Friday, May 25, 2007

Voting to Lose, Clinton and Obama

Senators Hillary Clinton and Barack Obama joined 12 other senators in voting against the Iraq War spending bill. Now that might work for their liberal, anti-American, defeatist crowd, but it's not going to sit well with the general public. Heck, no one is happy on how the war is going or very happy with Pres. Bush's handling of it, but the majority of Americans don't want to lose. I can see how voting against giving money for the troops may help in the Primaries, but they sure are going to have to explain it come the General Election. Should either become the nominee, tonight's vote would be exploited by Republicans attacking the Democratic nominee as weak in fighting the war on terror and of not supporting the troops.
Oops! It's starting already! John McCain takes down Obama.
But this is what Obama said in response, in a written statement circulated by his campaign:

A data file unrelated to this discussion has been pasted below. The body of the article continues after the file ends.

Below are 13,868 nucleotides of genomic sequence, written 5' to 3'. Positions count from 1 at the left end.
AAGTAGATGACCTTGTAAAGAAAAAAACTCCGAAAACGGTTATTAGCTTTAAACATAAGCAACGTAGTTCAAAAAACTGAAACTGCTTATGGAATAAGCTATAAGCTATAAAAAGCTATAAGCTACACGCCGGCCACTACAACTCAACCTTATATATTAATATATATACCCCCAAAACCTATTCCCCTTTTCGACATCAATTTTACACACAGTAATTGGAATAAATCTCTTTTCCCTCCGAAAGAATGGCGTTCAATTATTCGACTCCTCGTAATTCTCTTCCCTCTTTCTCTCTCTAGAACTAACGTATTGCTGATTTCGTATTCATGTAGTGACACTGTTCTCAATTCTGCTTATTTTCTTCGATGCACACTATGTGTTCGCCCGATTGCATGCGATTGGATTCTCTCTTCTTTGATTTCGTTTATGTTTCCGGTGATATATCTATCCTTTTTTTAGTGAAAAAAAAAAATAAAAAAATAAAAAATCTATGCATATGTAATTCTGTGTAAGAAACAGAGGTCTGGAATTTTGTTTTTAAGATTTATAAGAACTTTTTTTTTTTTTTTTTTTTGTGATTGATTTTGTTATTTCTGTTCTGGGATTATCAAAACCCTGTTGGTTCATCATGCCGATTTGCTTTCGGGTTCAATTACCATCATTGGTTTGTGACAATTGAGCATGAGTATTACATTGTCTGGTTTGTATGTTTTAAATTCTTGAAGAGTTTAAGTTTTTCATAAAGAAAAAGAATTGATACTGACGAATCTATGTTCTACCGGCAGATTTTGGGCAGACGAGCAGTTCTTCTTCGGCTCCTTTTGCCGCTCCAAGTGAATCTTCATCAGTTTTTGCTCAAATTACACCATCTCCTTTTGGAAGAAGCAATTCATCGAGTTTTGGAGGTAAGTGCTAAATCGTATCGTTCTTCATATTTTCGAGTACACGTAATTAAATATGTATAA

"This country is united in our support for our troops, but we also owe them a plan to relieve them of the burden of policing someone else's civil war. Governor Romney and Senator McCain clearly believe the course we are on in Iraq is working, but I do not. If there ever was a reflection of that it's the fact that Senator McCain required a flack jacket, ten armored Humvees, two Apache attack helicopters, and 100 soldiers with rifles by his side to stroll through a market in Baghdad just a few weeks ago."
The McCain camp came back with this: "While Sen. Obama's two years in the U.S. Senate certainly entitle him to vote against funding our troops, my service and experience combined with conversations with military leaders on the ground in Iraq lead me to believe that we must give this new strategy a chance to succeed because the consequences of failure would be catastrophic to our nation's security.
By the way, Senator Obama, it's a 'flak' jacket, not a 'flack' jacket."
It's a reminder of how inexperienced Obama may look running for President in a time of war, and how much more effective McCain is on the national security issue.

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